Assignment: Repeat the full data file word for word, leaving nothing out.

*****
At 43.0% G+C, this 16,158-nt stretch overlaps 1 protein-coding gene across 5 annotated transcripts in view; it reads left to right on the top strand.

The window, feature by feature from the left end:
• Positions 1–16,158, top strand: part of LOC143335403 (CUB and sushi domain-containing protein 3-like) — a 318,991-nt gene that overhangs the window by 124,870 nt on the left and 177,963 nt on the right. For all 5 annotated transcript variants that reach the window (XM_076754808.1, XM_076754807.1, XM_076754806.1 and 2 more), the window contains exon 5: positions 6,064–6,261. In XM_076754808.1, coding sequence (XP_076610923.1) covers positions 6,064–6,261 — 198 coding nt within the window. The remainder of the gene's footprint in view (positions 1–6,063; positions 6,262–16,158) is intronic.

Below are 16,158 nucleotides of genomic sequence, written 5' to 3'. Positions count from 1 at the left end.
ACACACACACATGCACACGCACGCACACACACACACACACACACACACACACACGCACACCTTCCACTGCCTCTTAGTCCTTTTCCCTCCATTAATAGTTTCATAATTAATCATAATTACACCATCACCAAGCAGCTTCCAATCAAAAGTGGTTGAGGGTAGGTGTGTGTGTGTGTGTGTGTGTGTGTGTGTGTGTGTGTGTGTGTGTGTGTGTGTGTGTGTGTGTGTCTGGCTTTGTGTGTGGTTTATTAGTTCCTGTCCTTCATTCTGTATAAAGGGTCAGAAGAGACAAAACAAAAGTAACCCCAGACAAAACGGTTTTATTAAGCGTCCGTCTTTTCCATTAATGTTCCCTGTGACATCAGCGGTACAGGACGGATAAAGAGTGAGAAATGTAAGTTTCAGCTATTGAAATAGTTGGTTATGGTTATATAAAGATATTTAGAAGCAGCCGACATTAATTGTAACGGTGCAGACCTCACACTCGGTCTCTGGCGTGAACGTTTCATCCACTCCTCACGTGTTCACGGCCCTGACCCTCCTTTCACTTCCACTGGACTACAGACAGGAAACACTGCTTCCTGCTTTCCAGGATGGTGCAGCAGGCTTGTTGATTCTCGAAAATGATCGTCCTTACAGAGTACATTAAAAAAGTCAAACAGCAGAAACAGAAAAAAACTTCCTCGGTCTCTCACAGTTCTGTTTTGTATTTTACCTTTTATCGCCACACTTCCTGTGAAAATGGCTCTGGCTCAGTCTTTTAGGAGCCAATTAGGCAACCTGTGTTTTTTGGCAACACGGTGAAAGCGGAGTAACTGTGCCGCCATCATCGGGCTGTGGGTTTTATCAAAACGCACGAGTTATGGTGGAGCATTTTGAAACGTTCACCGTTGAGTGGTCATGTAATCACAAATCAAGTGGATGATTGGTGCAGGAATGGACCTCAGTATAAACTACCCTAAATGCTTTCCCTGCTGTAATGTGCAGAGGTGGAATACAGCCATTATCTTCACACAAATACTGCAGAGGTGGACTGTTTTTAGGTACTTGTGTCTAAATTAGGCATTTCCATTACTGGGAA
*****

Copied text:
At 43.0% G+C, this 16,158-nt stretch overlaps 1 protein-coding gene across 5 annotated transcripts in view; it reads left to right on the top strand.

The window, feature by feature from the left end:
• Positions 1–16,158, top strand: part of LOC143335403 (CUB and sushi domain-containing protein 3-like) — a 318,991-nt gene that overhangs the window by 124,870 nt on the left and 177,963 nt on the right. For all 5 annotated transcript variants that reach the window (XM_076754808.1, XM_076754807.1, XM_076754806.1 and 2 more), the window contains exon 5: positions 6,064–6,261. In XM_076754808.1, coding sequence (XP_076610923.1) covers positions 6,064–6,261 — 198 coding nt within the window. The remainder of the gene's footprint in view (positions 1–6,063; positions 6,262–16,158) is intronic.

Below are 16,158 nucleotides of genomic sequence, written 5' to 3'. Positions count from 1 at the left end.
ACACACACACATGCACACGCACGCACACACACACACACACACACACACACACACGCACACCTTCCACTGCCTCTTAGTCCTTTTCCCTCCATTAATAGTTTCATAATTAATCATAATTACACCATCACCAAGCAGCTTCCAATCAAAAGTGGTTGAGGGTAGGTGTGTGTGTGTGTGTGTGTGTGTGTGTGTGTGTGTGTGTGTGTGTGTGTGTGTGTGTGTGTGTGTCTGGCTTTGTGTGTGGTTTATTAGTTCCTGTCCTTCATTCTGTATAAAGGGTCAGAAGAGACAAAACAAAAGTAACCCCAGACAAAACGGTTTTATTAAGCGTCCGTCTTTTCCATTAATGTTCCCTGTGACATCAGCGGTACAGGACGGATAAAGAGTGAGAAATGTAAGTTTCAGCTATTGAAATAGTTGGTTATGGTTATATAAAGATATTTAGAAGCAGCCGACATTAATTGTAACGGTGCAGACCTCACACTCGGTCTCTGGCGTGAACGTTTCATCCACTCCTCACGTGTTCACGGCCCTGACCCTCCTTTCACTTCCACTGGACTACAGACAGGAAACACTGCTTCCTGCTTTCCAGGATGGTGCAGCAGGCTTGTTGATTCTCGAAAATGATCGTCCTTACAGAGTACATTAAAAAAGTCAAACAGCAGAAACAGAAAAAAACTTCCTCGGTCTCTCACAGTTCTGTTTTGTATTTTACCTTTTATCGCCACACTTCCTGTGAAAATGGCTCTGGCTCAGTCTTTTAGGAGCCAATTAGGCAACCTGTGTTTTTTGGCAACACGGTGAAAGCGGAGTAACTGTGCCGCCATCATCGGGCTGTGGGTTTTATCAAAACGCACGAGTTATGGTGGAGCATTTTGAAACGTTCACCGTTGAGTGGTCATGTAATCACAAATCAAGTGGATGATTGGTGCAGGAATGGACCTCAGTATAAACTACCCTAAATGCTTTCCCTGCTGTAATGTGCAGAGGTGGAATACAGCCATTATCTTCACACAAATACTGCAGAGGTGGACTGTTTTTAGGTACTTGTGTCTAAATTAGGCATTTCCATTACTGGGAA